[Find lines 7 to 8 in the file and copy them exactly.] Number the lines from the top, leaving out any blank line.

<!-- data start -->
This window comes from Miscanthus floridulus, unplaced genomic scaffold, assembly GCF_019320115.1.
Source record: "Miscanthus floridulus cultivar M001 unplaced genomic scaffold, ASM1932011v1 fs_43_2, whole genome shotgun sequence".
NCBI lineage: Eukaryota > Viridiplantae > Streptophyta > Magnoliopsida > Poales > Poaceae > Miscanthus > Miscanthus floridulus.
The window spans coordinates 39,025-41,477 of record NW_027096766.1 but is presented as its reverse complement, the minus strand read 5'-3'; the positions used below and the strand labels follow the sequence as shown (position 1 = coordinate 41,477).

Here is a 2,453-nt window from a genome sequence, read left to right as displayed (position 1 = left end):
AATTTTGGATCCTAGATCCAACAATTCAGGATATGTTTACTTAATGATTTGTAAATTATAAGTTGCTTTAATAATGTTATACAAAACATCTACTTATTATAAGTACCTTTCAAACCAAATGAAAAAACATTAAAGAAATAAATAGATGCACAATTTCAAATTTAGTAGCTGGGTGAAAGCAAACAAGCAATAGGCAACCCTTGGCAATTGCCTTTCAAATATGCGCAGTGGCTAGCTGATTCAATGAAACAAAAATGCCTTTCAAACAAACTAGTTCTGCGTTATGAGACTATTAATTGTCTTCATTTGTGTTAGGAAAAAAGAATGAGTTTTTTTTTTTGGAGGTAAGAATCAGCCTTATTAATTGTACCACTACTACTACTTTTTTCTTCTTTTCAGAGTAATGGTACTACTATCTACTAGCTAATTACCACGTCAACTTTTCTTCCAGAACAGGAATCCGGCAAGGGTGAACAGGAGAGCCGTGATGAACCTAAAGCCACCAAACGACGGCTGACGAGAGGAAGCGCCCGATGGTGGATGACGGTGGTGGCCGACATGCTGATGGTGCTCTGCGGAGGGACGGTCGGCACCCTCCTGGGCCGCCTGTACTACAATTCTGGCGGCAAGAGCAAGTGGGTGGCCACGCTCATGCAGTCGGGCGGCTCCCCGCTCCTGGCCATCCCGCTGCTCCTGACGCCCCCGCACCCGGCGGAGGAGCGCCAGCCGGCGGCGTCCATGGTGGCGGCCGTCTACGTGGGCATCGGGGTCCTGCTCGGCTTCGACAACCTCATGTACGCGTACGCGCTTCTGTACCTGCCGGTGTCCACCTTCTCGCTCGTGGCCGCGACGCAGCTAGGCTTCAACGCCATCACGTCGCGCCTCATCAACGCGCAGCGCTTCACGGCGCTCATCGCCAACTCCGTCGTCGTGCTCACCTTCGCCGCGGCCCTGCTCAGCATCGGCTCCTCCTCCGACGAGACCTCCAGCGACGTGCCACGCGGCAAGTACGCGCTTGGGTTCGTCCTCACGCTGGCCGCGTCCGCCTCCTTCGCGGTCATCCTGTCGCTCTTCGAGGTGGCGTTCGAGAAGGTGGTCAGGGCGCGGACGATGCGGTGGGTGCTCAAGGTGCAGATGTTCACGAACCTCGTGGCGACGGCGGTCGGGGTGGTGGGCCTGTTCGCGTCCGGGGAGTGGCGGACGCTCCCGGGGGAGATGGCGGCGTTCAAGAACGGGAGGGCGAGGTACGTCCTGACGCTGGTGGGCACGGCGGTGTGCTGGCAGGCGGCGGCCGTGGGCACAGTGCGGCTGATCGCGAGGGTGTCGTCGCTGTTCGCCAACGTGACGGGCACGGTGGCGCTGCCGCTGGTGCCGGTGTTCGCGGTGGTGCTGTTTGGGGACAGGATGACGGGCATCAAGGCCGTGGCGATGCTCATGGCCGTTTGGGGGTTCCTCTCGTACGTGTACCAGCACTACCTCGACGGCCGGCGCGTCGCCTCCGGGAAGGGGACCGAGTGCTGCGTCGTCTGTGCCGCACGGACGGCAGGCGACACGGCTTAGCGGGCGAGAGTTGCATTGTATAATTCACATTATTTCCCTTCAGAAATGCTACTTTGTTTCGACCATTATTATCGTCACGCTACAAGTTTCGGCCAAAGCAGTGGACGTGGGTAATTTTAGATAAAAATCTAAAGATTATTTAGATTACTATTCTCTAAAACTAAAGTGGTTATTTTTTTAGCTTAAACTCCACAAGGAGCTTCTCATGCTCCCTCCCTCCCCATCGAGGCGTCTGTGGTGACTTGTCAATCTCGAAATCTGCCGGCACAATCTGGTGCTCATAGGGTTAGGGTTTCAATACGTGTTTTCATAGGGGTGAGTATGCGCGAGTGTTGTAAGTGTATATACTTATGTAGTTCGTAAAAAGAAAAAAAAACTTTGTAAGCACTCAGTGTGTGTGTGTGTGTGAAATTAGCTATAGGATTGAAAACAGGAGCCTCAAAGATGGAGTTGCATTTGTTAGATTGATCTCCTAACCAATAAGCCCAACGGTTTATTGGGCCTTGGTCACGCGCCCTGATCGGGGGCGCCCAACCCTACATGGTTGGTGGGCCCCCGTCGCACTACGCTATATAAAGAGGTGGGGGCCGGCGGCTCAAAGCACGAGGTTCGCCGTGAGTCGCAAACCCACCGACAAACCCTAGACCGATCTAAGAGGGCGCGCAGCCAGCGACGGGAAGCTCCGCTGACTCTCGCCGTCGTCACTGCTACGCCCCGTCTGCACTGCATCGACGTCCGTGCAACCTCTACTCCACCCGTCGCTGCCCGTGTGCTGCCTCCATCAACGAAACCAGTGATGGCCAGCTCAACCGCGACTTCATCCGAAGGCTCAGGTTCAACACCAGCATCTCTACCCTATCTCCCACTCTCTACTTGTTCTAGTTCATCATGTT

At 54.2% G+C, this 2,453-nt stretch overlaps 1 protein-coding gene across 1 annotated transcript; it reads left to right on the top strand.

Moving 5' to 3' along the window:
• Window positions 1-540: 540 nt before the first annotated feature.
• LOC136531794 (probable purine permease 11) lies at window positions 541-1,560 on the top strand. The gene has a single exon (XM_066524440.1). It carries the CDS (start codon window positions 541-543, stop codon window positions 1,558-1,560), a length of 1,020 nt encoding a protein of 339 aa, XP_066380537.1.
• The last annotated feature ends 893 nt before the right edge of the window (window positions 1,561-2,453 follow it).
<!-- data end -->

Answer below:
At 54.2% G+C, this 2,453-nt stretch overlaps 1 protein-coding gene across 1 annotated transcript; it reads left to right on the top strand.

Moving 5' to 3' along the window: